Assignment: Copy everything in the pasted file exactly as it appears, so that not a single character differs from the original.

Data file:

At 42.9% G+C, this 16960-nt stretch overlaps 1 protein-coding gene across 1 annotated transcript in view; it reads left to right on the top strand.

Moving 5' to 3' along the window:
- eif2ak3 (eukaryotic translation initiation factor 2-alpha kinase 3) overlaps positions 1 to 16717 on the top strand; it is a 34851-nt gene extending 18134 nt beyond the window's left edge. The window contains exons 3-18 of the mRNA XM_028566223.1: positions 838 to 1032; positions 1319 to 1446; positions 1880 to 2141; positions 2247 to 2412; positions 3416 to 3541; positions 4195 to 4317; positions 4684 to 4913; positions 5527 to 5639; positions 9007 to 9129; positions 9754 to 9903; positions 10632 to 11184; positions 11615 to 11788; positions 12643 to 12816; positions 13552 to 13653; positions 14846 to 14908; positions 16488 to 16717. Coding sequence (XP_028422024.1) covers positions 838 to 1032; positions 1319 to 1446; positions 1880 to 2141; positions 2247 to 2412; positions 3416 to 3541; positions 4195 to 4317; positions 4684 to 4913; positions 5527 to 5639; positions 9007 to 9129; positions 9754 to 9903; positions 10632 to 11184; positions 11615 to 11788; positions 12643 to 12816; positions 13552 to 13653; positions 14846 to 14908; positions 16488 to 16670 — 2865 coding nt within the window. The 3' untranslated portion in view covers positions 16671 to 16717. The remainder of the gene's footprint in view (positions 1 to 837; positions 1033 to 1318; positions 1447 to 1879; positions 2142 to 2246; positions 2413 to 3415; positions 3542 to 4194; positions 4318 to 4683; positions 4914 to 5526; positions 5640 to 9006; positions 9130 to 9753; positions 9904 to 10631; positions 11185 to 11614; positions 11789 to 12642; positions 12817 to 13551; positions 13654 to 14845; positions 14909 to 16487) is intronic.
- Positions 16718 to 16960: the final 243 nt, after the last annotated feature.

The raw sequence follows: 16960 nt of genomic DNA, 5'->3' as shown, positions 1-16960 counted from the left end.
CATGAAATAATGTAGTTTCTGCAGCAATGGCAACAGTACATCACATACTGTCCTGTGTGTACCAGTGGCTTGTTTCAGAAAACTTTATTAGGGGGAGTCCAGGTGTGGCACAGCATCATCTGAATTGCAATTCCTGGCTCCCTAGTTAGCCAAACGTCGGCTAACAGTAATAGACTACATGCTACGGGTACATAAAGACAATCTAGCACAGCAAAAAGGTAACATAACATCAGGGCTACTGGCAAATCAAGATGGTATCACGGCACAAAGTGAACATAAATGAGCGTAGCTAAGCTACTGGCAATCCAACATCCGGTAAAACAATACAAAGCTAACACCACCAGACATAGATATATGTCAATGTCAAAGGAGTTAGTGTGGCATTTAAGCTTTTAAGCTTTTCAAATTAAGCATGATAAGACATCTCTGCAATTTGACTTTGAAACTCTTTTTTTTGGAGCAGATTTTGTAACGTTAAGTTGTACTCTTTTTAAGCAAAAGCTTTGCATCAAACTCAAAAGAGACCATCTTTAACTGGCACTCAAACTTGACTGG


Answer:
At 42.9% G+C, this 16960-nt stretch overlaps 1 protein-coding gene across 1 annotated transcript in view; it reads left to right on the top strand.

Moving 5' to 3' along the window:
- eif2ak3 (eukaryotic translation initiation factor 2-alpha kinase 3) overlaps positions 1 to 16717 on the top strand; it is a 34851-nt gene extending 18134 nt beyond the window's left edge. The window contains exons 3-18 of the mRNA XM_028566223.1: positions 838 to 1032; positions 1319 to 1446; positions 1880 to 2141; positions 2247 to 2412; positions 3416 to 3541; positions 4195 to 4317; positions 4684 to 4913; positions 5527 to 5639; positions 9007 to 9129; positions 9754 to 9903; positions 10632 to 11184; positions 11615 to 11788; positions 12643 to 12816; positions 13552 to 13653; positions 14846 to 14908; positions 16488 to 16717. Coding sequence (XP_028422024.1) covers positions 838 to 1032; positions 1319 to 1446; positions 1880 to 2141; positions 2247 to 2412; positions 3416 to 3541; positions 4195 to 4317; positions 4684 to 4913; positions 5527 to 5639; positions 9007 to 9129; positions 9754 to 9903; positions 10632 to 11184; positions 11615 to 11788; positions 12643 to 12816; positions 13552 to 13653; positions 14846 to 14908; positions 16488 to 16670 — 2865 coding nt within the window. The 3' untranslated portion in view covers positions 16671 to 16717. The remainder of the gene's footprint in view (positions 1 to 837; positions 1033 to 1318; positions 1447 to 1879; positions 2142 to 2246; positions 2413 to 3415; positions 3542 to 4194; positions 4318 to 4683; positions 4914 to 5526; positions 5640 to 9006; positions 9130 to 9753; positions 9904 to 10631; positions 11185 to 11614; positions 11789 to 12642; positions 12817 to 13551; positions 13654 to 14845; positions 14909 to 16487) is intronic.
- Positions 16718 to 16960: the final 243 nt, after the last annotated feature.

The raw sequence follows: 16960 nt of genomic DNA, 5'->3' as shown, positions 1-16960 counted from the left end.
CATGAAATAATGTAGTTTCTGCAGCAATGGCAACAGTACATCACATACTGTCCTGTGTGTACCAGTGGCTTGTTTCAGAAAACTTTATTAGGGGGAGTCCAGGTGTGGCACAGCATCATCTGAATTGCAATTCCTGGCTCCCTAGTTAGCCAAACGTCGGCTAACAGTAATAGACTACATGCTACGGGTACATAAAGACAATCTAGCACAGCAAAAAGGTAACATAACATCAGGGCTACTGGCAAATCAAGATGGTATCACGGCACAAAGTGAACATAAATGAGCGTAGCTAAGCTACTGGCAATCCAACATCCGGTAAAACAATACAAAGCTAACACCACCAGACATAGATATATGTCAATGTCAAAGGAGTTAGTGTGGCATTTAAGCTTTTAAGCTTTTCAAATTAAGCATGATAAGACATCTCTGCAATTTGACTTTGAAACTCTTTTTTTTGGAGCAGATTTTGTAACGTTAAGTTGTACTCTTTTTAAGCAAAAGCTTTGCATCAAACTCAAAAGAGACCATCTTTAACTGGCACTCAAACTTGACTGG